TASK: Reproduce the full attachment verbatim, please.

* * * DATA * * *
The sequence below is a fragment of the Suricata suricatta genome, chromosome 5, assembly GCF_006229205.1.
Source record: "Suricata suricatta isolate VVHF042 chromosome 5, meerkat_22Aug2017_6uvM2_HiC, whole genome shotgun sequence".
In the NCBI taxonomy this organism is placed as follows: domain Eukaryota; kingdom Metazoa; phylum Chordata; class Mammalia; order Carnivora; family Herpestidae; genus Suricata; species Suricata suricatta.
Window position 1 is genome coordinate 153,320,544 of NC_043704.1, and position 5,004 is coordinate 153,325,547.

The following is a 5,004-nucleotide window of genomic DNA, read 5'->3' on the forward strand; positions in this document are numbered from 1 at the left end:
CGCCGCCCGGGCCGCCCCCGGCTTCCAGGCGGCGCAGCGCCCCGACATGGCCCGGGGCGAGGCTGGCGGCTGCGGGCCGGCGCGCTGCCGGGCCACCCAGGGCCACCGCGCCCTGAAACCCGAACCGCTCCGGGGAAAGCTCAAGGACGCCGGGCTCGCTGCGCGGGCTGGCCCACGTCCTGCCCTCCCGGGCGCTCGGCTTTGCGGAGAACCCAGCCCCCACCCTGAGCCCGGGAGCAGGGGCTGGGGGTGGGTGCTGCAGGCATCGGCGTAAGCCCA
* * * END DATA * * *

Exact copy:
The sequence below is a fragment of the Suricata suricatta genome, chromosome 5, assembly GCF_006229205.1.
Source record: "Suricata suricatta isolate VVHF042 chromosome 5, meerkat_22Aug2017_6uvM2_HiC, whole genome shotgun sequence".
In the NCBI taxonomy this organism is placed as follows: domain Eukaryota; kingdom Metazoa; phylum Chordata; class Mammalia; order Carnivora; family Herpestidae; genus Suricata; species Suricata suricatta.
Window position 1 is genome coordinate 153,320,544 of NC_043704.1, and position 5,004 is coordinate 153,325,547.

The following is a 5,004-nucleotide window of genomic DNA, read 5'->3' on the forward strand; positions in this document are numbered from 1 at the left end:
CGCCGCCCGGGCCGCCCCCGGCTTCCAGGCGGCGCAGCGCCCCGACATGGCCCGGGGCGAGGCTGGCGGCTGCGGGCCGGCGCGCTGCCGGGCCACCCAGGGCCACCGCGCCCTGAAACCCGAACCGCTCCGGGGAAAGCTCAAGGACGCCGGGCTCGCTGCGCGGGCTGGCCCACGTCCTGCCCTCCCGGGCGCTCGGCTTTGCGGAGAACCCAGCCCCCACCCTGAGCCCGGGAGCAGGGGCTGGGGGTGGGTGCTGCAGGCATCGGCGTAAGCCCA